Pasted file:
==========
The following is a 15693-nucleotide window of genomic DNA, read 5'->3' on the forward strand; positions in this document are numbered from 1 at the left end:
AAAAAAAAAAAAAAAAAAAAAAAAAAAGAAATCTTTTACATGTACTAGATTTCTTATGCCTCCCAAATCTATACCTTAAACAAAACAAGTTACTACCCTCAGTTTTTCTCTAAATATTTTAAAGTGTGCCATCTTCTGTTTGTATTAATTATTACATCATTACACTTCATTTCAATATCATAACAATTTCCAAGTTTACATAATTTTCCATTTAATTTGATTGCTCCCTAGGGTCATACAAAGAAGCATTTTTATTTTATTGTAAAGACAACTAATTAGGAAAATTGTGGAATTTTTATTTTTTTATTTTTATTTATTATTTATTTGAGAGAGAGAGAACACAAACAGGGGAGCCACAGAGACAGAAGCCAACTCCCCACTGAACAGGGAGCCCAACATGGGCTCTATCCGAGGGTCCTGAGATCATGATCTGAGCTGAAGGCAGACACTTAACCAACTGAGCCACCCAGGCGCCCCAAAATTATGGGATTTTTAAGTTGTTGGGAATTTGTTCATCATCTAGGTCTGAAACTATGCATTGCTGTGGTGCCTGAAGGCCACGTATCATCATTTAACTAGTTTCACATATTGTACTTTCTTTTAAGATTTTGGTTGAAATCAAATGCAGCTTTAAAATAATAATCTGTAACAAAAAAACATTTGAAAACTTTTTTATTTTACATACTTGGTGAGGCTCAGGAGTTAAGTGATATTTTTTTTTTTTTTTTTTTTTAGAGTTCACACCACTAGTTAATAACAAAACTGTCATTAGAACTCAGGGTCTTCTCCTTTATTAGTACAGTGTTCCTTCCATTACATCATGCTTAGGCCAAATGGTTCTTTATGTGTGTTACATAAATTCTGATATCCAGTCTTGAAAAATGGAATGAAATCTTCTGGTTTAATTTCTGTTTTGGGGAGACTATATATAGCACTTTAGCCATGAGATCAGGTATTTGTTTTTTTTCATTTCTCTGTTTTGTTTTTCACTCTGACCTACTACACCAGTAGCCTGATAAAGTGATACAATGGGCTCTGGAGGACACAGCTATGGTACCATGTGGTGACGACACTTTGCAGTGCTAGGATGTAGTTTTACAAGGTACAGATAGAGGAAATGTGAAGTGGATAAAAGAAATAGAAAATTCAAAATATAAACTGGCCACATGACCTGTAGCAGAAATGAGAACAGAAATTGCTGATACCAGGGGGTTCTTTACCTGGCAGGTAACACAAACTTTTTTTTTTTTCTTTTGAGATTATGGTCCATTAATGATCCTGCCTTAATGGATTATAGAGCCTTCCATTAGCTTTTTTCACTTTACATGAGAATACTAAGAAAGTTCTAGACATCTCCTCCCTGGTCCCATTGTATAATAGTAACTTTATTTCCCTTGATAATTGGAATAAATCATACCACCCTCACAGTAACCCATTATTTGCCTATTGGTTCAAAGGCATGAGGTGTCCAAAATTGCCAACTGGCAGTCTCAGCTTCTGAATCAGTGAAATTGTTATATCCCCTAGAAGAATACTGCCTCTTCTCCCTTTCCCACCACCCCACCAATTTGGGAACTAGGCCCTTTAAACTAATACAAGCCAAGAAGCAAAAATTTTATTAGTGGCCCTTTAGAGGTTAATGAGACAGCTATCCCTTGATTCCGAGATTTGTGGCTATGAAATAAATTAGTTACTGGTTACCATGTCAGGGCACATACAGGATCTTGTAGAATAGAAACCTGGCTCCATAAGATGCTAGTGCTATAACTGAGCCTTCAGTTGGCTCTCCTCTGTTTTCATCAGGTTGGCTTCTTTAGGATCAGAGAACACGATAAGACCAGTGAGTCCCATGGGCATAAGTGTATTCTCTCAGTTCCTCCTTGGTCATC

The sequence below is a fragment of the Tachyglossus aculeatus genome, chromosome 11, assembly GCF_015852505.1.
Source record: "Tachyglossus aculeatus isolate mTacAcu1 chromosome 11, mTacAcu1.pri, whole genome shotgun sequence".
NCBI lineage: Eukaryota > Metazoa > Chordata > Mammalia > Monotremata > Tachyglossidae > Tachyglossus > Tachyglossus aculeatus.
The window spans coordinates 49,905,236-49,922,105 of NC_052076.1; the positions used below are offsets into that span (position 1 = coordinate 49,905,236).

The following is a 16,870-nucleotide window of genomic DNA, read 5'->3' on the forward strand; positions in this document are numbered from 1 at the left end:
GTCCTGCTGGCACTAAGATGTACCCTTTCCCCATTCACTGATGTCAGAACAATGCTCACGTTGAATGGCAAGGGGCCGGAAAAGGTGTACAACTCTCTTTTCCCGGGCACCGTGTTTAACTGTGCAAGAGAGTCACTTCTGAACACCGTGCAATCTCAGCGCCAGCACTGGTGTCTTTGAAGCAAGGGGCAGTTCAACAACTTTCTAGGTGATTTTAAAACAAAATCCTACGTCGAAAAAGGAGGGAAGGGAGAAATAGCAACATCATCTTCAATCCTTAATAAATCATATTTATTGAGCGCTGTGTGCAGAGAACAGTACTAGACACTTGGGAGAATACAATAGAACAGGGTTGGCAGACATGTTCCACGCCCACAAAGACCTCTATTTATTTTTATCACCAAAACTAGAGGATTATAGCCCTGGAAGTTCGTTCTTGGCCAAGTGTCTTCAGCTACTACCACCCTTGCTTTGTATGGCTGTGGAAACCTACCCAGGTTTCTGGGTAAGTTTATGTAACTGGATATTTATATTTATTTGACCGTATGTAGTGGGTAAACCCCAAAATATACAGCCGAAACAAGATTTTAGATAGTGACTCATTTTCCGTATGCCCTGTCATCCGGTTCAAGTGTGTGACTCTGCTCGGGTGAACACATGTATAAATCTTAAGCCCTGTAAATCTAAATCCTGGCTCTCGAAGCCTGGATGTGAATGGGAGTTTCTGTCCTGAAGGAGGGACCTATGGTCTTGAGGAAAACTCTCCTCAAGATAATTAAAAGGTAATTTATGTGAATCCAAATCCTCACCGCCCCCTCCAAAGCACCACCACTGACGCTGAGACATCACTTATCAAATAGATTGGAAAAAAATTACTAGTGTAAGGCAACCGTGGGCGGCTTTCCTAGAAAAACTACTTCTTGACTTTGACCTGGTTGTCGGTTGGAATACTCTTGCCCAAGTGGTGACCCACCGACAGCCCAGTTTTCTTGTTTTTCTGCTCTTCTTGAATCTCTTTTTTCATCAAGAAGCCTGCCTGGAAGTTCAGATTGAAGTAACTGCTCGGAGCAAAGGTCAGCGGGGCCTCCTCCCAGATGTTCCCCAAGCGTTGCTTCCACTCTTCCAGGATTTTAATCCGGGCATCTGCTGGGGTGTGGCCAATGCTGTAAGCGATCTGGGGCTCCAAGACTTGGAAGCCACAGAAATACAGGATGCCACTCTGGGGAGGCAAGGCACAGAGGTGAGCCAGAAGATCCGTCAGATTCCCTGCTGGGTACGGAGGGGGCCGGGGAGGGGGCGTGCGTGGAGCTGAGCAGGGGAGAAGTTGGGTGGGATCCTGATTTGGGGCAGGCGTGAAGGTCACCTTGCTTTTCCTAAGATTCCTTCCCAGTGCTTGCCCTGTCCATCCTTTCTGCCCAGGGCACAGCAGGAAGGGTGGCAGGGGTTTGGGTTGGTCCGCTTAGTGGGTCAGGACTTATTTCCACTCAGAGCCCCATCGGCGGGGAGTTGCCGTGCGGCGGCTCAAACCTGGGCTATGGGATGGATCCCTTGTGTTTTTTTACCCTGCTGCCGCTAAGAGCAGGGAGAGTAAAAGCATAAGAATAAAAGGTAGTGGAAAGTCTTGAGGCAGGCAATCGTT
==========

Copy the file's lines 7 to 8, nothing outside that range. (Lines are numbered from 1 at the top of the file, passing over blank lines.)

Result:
The following is a 16,870-nucleotide window of genomic DNA, read 5'->3' on the forward strand; positions in this document are numbered from 1 at the left end:
GTCCTGCTGGCACTAAGATGTACCCTTTCCCCATTCACTGATGTCAGAACAATGCTCACGTTGAATGGCAAGGGGCCGGAAAAGGTGTACAACTCTCTTTTCCCGGGCACCGTGTTTAACTGTGCAAGAGAGTCACTTCTGAACACCGTGCAATCTCAGCGCCAGCACTGGTGTCTTTGAAGCAAGGGGCAGTTCAACAACTTTCTAGGTGATTTTAAAACAAAATCCTACGTCGAAAAAGGAGGGAAGGGAGAAATAGCAACATCATCTTCAATCCTTAATAAATCATATTTATTGAGCGCTGTGTGCAGAGAACAGTACTAGACACTTGGGAGAATACAATAGAACAGGGTTGGCAGACATGTTCCACGCCCACAAAGACCTCTATTTATTTTTATCACCAAAACTAGAGGATTATAGCCCTGGAAGTTCGTTCTTGGCCAAGTGTCTTCAGCTACTACCACCCTTGCTTTGTATGGCTGTGGAAACCTACCCAGGTTTCTGGGTAAGTTTATGTAACTGGATATTTATATTTATTTGACCGTATGTAGTGGGTAAACCCCAAAATATACAGCCGAAACAAGATTTTAGATAGTGACTCATTTTCCGTATGCCCTGTCATCCGGTTCAAGTGTGTGACTCTGCTCGGGTGAACACATGTATAAATCTTAAGCCCTGTAAATCTAAATCCTGGCTCTCGAAGCCTGGATGTGAATGGGAGTTTCTGTCCTGAAGGAGGGACCTATGGTCTTGAGGAAAACTCTCCTCAAGATAATTAAAAGGTAATTTATGTGAATCCAAATCCTCACCGCCCCCTCCAAAGCACCACCACTGACGCTGAGACATCACTTATCAAATAGATTGGAAAAAAATTACTAGTGTAAGGCAACCGTGGGCGGCTTTCCTAGAAAAACTACTTCTTGACTTTGACCTGGTTGTCGGTTGGAATACTCTTGCCCAAGTGGTGACCCACCGACAGCCCAGTTTTCTTGTTTTTCTGCTCTTCTTGAATCTCTTTTTTCATCAAGAAGCCTGCCTGGAAGTTCAGATTGAAGTAACTGCTCGGAGCAAAGGTCAGCGGGGCCTCCTCCCAGATGTTCCCCAAGCGTTGCTTCCACTCTTCCAGGATTTTAATCCGGGCATCTGCTGGGGTGTGGCCAATGCTGTAAGCGATCTGGGGCTCCAAGACTTGGAAGCCACAGAAATACAGGATGCCACTCTGGGGAGGCAAGGCACAGAGGTGAGCCAGAAGATCCGTCAGATTCCCTGCTGGGTACGGAGGGGGCCGGGGAGGGGGCGTGCGTGGAGCTGAGCAGGGGAGAAGTTGGGTGGGATCCTGATTTGGGGCAGGCGTGAAGGTCACCTTGCTTTTCCTAAGATTCCTTCCCAGTGCTTGCCCTGTCCATCCTTTCTGCCCAGGGCACAGCAGGAAGGGTGGCAGGGGTTTGGGTTGGTCCGCTTAGTGGGTCAGGACTTATTTCCACTCAGAGCCCCATCGGCGGGGAGTTGCCGTGCGGCGGCTCAAACCTGGGCTATGGGATGGATCCCTTGTGTTTTTTTACCCTGCTGCCGCTAAGAGCAGGGAGAGTAAAAGCATAAGAATAAAAGGTAGTGGAAAGTCTTGAGGCAGGCAATCGTT